It is not uncommon for truck drivers to hire tax return preparers to file their returns. With proper tax planning in advance, a truck driver may be able to lower their significant tax bill. In fact, there are tax attorneys and preparers who focus solely on preparing tax returns for truck drivers as a specialty tax area.
A truck driver should always ask any prospective tax preparer regarding their specialty concerning truck driver tax planning.
Who Can Claim Deductions For Truck Drivers?
Employees who receive a W-2 from a trucking company at the end of the year are not able to claim tax deductions that are reserved for truck drivers.
Self-employed truck drivers who receive 1099-NECs from any customer that paid more than $600 during that tax year are eligible for truck driver-related tax deductions. Gathering those 1099s alongside your own income and expense records, you’ll fill out the Schedule C section on the Form 1040 tax returns. To report self-employment taxes, you may also be required to complete the Schedule SE on Form 1040.
What Expenses Are Tax Deductible?
Several expenses can be claimed as deductions if you are a truck driver. Below is a list of several standard deductions:
- Clothing worn solely while working; especially specialized safety gear
- Education and training to maintain a CDL or other certifications
- Chains, tire irons, ratchet straps, and various other necessary equipment
- Meals if eaten during work while away from your “tax home”
- Insurance for auto liability (commercial) and property damage
- Travel costs such as hotels or tolls
- Regularly required medical exams
- Office expenses, such as accounting software or physical office supplies
- Association dues if part of a union or other trucking association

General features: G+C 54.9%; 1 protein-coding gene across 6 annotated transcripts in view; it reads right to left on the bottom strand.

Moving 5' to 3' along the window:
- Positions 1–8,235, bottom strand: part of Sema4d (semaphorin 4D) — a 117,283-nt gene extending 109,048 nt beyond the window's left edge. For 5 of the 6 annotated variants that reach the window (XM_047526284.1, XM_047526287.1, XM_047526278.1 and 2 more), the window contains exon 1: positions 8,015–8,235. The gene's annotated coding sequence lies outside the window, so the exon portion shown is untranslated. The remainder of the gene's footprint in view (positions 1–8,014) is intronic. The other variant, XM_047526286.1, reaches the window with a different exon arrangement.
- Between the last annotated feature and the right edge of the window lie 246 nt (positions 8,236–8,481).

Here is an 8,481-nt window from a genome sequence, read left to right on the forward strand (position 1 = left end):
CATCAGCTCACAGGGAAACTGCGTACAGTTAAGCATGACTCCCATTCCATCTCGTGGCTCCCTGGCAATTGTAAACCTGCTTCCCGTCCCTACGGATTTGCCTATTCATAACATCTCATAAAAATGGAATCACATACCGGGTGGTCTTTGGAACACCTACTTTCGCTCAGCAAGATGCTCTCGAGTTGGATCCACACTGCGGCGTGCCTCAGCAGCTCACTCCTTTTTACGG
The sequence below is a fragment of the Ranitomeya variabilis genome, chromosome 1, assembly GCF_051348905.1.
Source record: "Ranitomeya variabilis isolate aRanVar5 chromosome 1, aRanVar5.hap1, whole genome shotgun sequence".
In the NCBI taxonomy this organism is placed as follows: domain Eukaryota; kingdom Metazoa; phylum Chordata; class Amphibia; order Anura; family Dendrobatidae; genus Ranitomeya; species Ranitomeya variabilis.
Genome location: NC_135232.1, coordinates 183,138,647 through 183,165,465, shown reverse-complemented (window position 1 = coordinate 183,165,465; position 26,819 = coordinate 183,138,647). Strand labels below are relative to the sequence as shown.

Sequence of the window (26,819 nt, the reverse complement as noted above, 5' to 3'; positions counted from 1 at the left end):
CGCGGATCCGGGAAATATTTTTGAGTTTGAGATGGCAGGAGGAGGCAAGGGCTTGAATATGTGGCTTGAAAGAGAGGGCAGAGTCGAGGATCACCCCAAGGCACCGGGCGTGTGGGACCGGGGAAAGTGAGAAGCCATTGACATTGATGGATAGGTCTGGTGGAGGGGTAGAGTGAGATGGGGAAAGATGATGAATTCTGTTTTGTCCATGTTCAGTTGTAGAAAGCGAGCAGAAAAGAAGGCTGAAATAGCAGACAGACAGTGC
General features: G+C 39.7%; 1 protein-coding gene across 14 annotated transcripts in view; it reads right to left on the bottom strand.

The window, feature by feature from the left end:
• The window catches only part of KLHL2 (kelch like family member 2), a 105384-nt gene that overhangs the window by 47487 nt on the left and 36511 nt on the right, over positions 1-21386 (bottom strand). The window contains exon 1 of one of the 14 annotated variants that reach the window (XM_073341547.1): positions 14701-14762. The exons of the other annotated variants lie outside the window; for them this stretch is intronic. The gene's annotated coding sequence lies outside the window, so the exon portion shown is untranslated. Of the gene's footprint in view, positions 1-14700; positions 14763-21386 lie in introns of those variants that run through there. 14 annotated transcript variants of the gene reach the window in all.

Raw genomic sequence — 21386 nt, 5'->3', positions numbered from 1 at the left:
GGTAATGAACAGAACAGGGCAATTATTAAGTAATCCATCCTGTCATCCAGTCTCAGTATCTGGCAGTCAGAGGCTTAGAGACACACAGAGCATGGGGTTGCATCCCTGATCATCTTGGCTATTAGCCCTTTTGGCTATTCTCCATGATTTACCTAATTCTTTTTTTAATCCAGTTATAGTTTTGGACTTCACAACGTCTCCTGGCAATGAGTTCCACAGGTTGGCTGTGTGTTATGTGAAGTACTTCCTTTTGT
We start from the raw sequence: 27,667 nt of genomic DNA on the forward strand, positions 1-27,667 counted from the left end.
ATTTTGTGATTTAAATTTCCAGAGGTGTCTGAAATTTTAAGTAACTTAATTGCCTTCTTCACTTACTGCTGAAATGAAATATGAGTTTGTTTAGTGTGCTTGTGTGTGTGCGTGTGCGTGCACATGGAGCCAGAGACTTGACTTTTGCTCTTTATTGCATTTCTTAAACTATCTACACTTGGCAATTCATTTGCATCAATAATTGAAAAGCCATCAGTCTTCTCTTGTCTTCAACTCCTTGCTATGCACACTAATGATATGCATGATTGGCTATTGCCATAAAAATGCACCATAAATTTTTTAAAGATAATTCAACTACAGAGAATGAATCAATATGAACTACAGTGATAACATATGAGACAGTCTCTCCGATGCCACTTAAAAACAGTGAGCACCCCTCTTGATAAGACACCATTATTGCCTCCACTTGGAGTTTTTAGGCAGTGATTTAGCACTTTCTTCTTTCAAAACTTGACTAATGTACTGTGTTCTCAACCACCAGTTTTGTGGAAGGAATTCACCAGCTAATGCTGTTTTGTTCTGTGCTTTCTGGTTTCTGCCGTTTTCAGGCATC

- Cell phone/computer or percentage used for business
- Taxes and licenses
- Vehicle expenses such as fuel, registration, etc.: standard mileage method is not available to truck drivers
- Subscriptions to trucking-related publications,
- Personal products, such as toiletries, cleaning supplies, GPS, cooler/minifridge, flashlight, log book, alarm clock; anything used solely in traveling for business
What Expenses Can You Not Deduct?
Certain expenses may seem like they could be deductible for truck drivers but are not. A few typical costs that are unable to be counted as deductions on a truck driver’s taxes are:
- Expenses that your company reimburses
- Travel and meal expenses during personal trips
- Home phone line
- Everyday-appropriate clothing
- Commuting between home and business headquarters
When trying to understand what is deductible for a truck driver or not, decide what you have a recordable expense of and what is necessary strictly for the business.
What Problems Do Truck Drivers Have While Preparing Taxes?
The most common problem when dealing with a truck driver’s taxes is knowing what expenses can count as deductions. If you’re looking ahead to a tough tax season, or especially if this is your first year as a truck driver, give us a call and speak with our team.